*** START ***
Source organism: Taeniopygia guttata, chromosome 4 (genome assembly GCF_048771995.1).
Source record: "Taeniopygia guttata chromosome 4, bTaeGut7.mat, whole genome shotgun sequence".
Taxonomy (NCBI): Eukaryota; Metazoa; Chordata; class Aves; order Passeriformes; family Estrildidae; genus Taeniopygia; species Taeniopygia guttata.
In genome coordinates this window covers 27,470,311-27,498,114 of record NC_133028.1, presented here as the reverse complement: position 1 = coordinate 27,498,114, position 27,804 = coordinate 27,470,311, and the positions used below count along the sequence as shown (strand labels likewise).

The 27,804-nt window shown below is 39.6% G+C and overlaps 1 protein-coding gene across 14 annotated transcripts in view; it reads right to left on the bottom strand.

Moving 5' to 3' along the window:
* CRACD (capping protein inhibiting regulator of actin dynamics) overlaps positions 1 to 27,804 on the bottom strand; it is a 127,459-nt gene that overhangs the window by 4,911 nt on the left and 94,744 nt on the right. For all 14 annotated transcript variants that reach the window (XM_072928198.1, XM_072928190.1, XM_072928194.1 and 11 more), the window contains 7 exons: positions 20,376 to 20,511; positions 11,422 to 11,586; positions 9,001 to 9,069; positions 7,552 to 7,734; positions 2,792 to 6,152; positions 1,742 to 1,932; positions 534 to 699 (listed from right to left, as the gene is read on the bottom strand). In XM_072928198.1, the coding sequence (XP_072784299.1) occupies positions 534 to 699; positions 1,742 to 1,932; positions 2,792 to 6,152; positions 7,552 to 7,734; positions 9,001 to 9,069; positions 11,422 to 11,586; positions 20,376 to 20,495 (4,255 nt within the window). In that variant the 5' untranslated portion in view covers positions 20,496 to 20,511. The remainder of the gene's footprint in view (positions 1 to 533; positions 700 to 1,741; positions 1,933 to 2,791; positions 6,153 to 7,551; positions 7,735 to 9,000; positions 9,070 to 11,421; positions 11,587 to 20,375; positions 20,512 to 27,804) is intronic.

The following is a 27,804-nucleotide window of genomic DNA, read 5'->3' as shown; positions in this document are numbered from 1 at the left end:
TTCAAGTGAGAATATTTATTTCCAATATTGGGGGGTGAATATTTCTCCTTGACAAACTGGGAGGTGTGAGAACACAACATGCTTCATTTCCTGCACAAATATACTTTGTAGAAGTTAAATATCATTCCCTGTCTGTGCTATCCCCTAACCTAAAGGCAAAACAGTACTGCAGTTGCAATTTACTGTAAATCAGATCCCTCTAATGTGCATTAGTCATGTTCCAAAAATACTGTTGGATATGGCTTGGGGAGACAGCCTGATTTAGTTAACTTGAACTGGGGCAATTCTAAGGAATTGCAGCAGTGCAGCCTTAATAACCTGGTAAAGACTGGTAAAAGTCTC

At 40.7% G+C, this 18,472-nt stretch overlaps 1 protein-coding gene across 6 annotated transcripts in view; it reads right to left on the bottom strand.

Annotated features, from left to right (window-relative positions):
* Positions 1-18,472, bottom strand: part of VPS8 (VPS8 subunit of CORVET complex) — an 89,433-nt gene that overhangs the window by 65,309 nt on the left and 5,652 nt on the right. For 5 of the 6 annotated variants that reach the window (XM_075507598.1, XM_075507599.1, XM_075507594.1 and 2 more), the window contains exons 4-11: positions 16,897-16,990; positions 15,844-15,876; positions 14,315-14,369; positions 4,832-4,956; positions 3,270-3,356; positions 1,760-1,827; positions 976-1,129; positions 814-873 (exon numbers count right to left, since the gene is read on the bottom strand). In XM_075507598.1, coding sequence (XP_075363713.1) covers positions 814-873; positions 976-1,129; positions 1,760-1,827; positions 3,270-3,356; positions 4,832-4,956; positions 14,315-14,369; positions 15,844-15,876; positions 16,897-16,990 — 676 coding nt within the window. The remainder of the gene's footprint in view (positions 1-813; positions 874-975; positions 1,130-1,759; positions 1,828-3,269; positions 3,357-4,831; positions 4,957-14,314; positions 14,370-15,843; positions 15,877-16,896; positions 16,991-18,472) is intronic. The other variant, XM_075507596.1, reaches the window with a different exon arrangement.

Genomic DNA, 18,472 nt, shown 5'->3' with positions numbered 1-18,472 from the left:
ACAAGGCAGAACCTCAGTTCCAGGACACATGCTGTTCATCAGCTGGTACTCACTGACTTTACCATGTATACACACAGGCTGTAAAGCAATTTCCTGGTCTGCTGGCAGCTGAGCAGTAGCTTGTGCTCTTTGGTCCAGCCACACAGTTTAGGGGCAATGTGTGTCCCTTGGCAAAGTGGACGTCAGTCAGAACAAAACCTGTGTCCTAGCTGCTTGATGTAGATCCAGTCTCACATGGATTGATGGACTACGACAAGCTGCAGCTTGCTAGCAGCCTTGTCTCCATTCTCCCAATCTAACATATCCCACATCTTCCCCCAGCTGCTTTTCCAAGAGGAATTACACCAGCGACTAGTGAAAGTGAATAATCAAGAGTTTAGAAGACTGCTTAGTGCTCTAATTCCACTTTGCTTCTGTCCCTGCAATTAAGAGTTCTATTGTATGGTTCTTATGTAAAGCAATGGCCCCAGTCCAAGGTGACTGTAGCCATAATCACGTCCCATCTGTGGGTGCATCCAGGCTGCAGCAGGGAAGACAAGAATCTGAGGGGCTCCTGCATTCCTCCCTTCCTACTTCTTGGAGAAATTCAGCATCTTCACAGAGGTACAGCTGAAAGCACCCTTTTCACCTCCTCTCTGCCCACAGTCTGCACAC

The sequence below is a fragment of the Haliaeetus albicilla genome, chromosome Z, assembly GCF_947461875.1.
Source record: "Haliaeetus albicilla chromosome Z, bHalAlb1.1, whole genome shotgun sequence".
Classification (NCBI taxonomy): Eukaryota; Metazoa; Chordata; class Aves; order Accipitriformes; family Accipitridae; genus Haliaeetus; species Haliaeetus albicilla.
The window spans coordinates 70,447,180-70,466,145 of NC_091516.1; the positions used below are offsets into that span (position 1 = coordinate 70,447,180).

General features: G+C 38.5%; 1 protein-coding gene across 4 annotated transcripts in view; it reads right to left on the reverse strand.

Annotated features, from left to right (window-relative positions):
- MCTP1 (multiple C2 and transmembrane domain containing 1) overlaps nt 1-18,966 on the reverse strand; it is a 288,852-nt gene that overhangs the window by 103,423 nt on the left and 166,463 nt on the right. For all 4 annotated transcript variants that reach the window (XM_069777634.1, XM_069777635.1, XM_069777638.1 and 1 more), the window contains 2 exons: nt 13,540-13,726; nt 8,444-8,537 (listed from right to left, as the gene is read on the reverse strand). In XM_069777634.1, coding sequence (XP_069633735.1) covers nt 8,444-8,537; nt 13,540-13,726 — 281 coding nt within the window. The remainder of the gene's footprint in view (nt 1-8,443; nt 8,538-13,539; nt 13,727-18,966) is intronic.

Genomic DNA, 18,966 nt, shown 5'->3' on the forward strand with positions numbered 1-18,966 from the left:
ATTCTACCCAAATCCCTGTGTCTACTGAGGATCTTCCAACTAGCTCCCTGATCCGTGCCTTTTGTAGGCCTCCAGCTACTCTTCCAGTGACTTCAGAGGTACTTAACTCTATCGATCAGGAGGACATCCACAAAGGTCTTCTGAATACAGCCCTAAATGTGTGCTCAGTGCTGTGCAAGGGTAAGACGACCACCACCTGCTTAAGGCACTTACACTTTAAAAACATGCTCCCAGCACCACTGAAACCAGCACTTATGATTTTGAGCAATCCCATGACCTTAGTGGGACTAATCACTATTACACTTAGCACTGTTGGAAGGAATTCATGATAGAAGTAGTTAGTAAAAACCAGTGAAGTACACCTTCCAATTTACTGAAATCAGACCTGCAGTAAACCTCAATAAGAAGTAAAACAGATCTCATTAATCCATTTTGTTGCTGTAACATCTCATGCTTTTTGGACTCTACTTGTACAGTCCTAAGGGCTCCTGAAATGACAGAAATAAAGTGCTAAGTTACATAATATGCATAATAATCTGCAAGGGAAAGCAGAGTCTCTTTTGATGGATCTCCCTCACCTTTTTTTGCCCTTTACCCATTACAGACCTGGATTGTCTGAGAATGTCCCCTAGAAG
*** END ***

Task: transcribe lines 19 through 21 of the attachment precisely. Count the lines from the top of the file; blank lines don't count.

General features: G+C 38.5%; 1 protein-coding gene across 4 annotated transcripts in view; it reads right to left on the reverse strand.

Annotated features, from left to right (window-relative positions):
- MCTP1 (multiple C2 and transmembrane domain containing 1) overlaps nt 1-18,966 on the reverse strand; it is a 288,852-nt gene that overhangs the window by 103,423 nt on the left and 166,463 nt on the right. For all 4 annotated transcript variants that reach the window (XM_069777634.1, XM_069777635.1, XM_069777638.1 and 1 more), the window contains 2 exons: nt 13,540-13,726; nt 8,444-8,537 (listed from right to left, as the gene is read on the reverse strand). In XM_069777634.1, coding sequence (XP_069633735.1) covers nt 8,444-8,537; nt 13,540-13,726 — 281 coding nt within the window. The remainder of the gene's footprint in view (nt 1-8,443; nt 8,538-13,539; nt 13,727-18,966) is intronic.